Limbaugh: Why aren't they begging Rubio to run?

While Michael Reagan and Newt Gingrich plead with Republicans to cut each other some slack, Rush Limbaugh is in a camp with Michele Bachmann and others who believe the GOP doesn’t have to settle for a less-than-completely-conservative candidate in 2012. On his program yesterday, the radio talker reiterated that position — and cited the Republican establishment’s lack of demands for a Marco Rubio candidacy as evidence that Republican operatives are more concerned with electability than conservatism at a time when it should be the other way around:

Let me ask you, why do you think they’re not begging Rubio to run?  Rubio has been just as adamant as Christie that he doesn’t want to run.  In a contest of conservatism, Rubio wins versus Christie.  So why are they not asking Rubio to run? …

Part of it is, I think, that they genuinely believe that whoever the other nominees are can’t win.  That’s another thing that frosts me.  I think Bugs Bunny, Elmer Fudd could beat Obama in this election coming up because I think this is going to largely be about Obama.  It’s going to be a referendum on his outright destruction of the wealth-creating genius of this country.  I think Elmer Fudd could win, but I’m more concerned than that.  I don’t want to just get rid of Obama, I want to take advantage of the opportunity we have to finally get a genuine, full-fledged, unapologetic conservative because this is going to be a major task … rolling this stuff back.  It’s going to take more than one election, and it’s going to take somebody fearless.  And we’re not going to roll this stuff back having compromise and bipartisanship as our primary objectives. …

But Rubio, Rubio would win in a walkover.  He’s conservative.  He’s articulate.  He’s great-looking.  He’s Hispanic and sounds very smart.  How can he possibly lose?  If this were the Democrat Party, the party father would probably tell Obama to step aside and let Rubio run, if Rubio were a Democrat.  There are more Hispanic voters now than there are blacks, and Rubio’s got more experience than Obama had when he decided to run.  I don’t know how many times Rubio has voted “present” versus Obama. …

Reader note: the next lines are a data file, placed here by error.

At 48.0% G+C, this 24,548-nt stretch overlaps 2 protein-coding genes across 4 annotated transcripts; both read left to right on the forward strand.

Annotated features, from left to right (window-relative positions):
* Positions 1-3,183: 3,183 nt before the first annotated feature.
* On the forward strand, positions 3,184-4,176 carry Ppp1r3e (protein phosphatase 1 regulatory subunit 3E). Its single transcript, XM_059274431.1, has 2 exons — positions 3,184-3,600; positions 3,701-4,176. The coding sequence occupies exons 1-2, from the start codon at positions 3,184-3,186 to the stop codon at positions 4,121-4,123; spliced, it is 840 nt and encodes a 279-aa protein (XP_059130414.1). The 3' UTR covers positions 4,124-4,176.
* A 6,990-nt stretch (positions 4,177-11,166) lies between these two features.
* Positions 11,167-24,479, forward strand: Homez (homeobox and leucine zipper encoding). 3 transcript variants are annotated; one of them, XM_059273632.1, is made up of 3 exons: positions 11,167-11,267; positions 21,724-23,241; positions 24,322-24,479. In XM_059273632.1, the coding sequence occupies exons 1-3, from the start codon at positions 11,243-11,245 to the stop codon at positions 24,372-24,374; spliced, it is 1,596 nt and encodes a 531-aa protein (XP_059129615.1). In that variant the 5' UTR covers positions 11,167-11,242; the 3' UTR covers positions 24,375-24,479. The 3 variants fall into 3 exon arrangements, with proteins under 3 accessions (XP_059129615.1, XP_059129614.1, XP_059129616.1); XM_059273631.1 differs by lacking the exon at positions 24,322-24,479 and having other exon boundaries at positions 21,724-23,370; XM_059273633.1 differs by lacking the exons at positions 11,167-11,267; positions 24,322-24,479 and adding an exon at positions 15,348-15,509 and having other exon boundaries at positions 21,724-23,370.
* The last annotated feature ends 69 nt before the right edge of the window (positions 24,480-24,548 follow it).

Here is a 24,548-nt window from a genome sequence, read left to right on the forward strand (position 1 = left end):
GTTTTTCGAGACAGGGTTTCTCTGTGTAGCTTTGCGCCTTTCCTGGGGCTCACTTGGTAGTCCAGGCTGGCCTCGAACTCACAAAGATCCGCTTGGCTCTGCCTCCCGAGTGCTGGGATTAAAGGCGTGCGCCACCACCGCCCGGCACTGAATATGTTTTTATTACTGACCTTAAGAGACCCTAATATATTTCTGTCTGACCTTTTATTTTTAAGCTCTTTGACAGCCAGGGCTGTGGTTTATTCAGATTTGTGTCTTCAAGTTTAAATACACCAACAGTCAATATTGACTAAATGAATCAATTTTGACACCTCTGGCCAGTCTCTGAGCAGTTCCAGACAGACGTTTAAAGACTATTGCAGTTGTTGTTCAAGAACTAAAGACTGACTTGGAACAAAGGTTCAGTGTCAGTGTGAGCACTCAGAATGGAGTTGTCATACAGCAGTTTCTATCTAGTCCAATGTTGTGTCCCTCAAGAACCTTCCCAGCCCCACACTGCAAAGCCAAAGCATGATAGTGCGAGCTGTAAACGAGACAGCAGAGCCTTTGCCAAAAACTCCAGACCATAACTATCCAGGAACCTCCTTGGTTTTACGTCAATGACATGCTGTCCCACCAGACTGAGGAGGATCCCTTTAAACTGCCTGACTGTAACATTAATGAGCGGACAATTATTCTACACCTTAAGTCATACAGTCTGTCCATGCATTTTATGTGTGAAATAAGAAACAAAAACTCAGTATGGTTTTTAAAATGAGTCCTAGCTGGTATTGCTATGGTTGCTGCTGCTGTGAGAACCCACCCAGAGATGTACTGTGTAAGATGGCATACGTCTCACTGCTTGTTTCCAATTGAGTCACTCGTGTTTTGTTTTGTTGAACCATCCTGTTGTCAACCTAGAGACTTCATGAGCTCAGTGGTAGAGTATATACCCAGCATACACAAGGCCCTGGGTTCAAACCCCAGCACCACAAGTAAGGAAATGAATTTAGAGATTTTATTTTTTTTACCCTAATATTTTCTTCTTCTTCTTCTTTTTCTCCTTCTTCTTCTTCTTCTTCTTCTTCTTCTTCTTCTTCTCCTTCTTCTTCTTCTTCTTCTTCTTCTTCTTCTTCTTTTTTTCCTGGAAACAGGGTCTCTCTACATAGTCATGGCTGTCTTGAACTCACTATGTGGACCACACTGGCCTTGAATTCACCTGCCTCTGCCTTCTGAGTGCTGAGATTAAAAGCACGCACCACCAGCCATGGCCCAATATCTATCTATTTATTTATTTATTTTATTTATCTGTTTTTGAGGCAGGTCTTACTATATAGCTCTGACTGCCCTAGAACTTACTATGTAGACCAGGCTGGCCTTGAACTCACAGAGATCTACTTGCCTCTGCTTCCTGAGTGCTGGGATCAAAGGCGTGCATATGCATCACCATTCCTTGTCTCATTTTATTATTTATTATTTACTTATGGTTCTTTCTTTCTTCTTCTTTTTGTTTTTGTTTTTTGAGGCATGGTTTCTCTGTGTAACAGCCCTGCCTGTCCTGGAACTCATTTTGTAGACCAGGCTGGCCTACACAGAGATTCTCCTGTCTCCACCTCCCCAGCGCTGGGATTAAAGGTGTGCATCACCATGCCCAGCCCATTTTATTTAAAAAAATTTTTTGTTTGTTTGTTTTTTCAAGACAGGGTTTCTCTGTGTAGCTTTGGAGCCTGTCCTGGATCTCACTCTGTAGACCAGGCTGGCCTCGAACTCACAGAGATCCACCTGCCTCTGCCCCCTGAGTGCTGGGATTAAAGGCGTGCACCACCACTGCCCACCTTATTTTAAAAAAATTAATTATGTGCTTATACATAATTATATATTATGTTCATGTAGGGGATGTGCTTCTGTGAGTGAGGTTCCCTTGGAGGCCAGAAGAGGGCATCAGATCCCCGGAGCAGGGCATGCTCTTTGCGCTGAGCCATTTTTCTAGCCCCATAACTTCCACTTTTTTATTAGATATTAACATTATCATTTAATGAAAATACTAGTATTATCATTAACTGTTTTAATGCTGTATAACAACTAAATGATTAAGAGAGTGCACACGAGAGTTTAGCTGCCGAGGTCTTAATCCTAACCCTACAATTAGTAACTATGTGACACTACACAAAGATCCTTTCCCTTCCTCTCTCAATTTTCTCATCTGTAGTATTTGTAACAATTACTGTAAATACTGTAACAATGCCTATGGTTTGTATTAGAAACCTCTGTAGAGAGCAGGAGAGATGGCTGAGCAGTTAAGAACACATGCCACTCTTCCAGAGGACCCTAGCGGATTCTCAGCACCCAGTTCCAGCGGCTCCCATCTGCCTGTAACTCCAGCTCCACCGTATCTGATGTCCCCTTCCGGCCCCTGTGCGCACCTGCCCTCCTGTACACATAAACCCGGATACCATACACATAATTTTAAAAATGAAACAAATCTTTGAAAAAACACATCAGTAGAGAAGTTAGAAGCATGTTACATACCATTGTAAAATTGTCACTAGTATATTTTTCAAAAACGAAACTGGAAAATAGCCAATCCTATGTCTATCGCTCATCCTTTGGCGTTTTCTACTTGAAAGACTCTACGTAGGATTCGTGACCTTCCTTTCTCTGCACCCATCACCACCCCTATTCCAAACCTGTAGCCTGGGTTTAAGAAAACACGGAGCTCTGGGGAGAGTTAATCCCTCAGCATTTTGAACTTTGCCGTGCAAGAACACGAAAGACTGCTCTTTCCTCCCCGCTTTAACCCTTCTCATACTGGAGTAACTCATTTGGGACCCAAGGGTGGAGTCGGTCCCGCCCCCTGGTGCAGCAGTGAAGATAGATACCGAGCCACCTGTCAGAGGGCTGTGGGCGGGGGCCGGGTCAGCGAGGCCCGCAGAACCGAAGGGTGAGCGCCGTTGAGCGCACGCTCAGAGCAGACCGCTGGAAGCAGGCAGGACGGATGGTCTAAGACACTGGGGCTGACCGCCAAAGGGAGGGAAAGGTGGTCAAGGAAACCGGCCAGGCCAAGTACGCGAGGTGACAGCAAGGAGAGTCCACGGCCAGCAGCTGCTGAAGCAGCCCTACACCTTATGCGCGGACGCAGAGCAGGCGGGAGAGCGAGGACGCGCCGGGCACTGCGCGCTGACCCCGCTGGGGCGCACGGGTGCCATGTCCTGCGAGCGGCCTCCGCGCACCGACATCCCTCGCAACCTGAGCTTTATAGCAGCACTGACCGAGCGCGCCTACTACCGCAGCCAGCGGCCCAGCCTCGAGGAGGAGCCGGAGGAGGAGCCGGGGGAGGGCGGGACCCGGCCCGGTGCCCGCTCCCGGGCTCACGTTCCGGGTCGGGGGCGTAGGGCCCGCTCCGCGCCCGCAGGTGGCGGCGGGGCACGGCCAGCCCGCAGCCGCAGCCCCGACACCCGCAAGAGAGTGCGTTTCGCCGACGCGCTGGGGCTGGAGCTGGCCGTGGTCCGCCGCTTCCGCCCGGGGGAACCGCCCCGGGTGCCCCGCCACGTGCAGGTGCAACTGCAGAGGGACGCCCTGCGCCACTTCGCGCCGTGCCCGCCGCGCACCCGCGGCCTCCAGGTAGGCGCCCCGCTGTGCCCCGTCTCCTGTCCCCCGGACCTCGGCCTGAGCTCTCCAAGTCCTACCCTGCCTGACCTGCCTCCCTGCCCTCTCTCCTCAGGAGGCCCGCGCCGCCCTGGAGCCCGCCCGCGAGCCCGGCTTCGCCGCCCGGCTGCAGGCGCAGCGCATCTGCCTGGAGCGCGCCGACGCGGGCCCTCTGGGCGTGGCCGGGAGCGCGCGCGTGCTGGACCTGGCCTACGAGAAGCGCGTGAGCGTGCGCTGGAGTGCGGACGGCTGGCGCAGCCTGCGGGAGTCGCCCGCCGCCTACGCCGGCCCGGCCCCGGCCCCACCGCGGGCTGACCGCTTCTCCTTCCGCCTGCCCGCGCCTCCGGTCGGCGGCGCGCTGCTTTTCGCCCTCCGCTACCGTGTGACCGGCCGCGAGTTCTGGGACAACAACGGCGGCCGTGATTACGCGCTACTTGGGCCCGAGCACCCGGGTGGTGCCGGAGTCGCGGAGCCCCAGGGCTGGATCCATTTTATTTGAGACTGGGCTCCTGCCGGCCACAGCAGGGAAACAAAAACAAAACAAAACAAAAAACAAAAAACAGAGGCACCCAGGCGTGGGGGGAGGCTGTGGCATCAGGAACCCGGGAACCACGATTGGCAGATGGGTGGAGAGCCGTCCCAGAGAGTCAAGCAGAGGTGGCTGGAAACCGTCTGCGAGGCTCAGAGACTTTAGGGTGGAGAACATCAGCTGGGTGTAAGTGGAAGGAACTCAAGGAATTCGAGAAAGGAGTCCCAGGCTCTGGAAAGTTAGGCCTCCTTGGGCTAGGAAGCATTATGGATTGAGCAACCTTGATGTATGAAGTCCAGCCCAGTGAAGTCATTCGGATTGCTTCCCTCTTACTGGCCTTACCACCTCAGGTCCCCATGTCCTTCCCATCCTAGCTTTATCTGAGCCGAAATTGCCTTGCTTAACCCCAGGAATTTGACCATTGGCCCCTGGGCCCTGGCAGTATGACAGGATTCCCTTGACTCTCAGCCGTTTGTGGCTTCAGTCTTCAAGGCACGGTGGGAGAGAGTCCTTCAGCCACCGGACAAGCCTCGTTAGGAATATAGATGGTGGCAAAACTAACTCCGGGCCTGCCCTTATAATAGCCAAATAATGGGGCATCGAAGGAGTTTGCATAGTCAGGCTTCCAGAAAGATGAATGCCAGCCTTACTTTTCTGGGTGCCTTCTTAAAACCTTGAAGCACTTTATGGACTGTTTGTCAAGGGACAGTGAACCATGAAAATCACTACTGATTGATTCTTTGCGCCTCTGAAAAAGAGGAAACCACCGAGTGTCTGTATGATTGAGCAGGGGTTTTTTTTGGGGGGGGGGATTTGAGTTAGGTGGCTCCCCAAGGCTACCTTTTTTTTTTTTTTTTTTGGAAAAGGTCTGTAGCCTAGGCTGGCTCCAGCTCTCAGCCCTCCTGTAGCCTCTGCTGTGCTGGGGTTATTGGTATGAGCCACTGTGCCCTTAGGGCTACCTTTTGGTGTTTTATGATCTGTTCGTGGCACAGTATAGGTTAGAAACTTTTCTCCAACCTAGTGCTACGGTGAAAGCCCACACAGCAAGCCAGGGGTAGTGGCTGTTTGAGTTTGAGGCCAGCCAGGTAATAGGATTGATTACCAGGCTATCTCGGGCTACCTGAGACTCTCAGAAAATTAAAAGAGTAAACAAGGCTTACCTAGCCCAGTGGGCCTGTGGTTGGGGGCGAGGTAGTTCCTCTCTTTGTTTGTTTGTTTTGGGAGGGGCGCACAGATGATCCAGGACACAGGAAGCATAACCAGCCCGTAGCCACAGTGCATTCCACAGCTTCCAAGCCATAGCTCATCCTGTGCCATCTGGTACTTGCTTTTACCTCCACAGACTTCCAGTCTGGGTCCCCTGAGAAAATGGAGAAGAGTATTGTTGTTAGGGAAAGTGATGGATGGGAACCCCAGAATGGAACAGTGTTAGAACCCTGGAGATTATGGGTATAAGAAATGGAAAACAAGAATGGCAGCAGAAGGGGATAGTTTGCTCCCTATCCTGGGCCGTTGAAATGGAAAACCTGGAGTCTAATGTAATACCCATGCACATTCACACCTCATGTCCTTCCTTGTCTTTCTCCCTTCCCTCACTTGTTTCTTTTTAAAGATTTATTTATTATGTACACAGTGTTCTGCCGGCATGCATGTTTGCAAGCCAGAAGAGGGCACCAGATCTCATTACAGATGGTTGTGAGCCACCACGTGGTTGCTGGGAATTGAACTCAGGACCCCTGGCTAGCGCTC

Anyway, look, the reason why they’re not pushing Rubio… I’m going to answer my own question. That’s what I do. I ask myself the best questions I’m ever asked and, therefore, I give the best answers. They’re not pushing Rubio because while they praise him, they don’t think he has had enough experience yet.

And Rubio is — sorry to say this, folks — another example of the RINOs being wrong.

Is it too soon for Rubio to run? As Rush points out, Rubio has more experience than Obama did. Detractors of candidates like Michele Bachmann and Herman Cain repeatedly cite Obama’s inexperience as a reason to not select as the GOP nominee anyone without a meaningful legislative or executive political record. But isn’t that pinning the blame on the wrong part of Obama’s persona? Does the country feel burned for electing a glib, inexperienced senator — or does the country feel burned for electing a professorial progressive? I think it’s the latter — and Rubio, while inexperienced and eloquent, is neither professorial nor progressive. He’s a compelling, relatable, hard-working conservative. He’s someone I actually want to be the president — not just someone I’d rather have as president than Obama. And he’s not someone I want to waste on the vice presidential position, all conventional wisdom right now to the contrary.

It’s clear we can’t afford another four years of Obama. But can we afford four or eight years of a Republican president who might hold the line on government spending but won’t aggressively reverse the problematic progressive gains of the past four years? Four or eight years of that until Rubio is “seasoned” enough to be the president?

Maybe. Rush hasn’t quite convinced me. I want a conservative candidate in 2012 — but I want the best possible Rubio if and when he does become president someday down the line. And, for that, I think a few more years won’t hurt. Reagan’s age was surely an asset in the presidency, enabling him to keep in perspective what might panic younger politicians. It doesn’t have anything to do with political experience; it has to do with life experience and the wisdom that comes with it. Rush has gotten better and better and better over time — and so will Rubio. If even Elmer Fudd could win in 2012, let’s not encourage Rubio to waste his talents on a throwaway election (or in a throwaway position like the vice presidency). Let’s wait for him to run when he’s ready. That time, whenever it is, will be the Age of Rubio.

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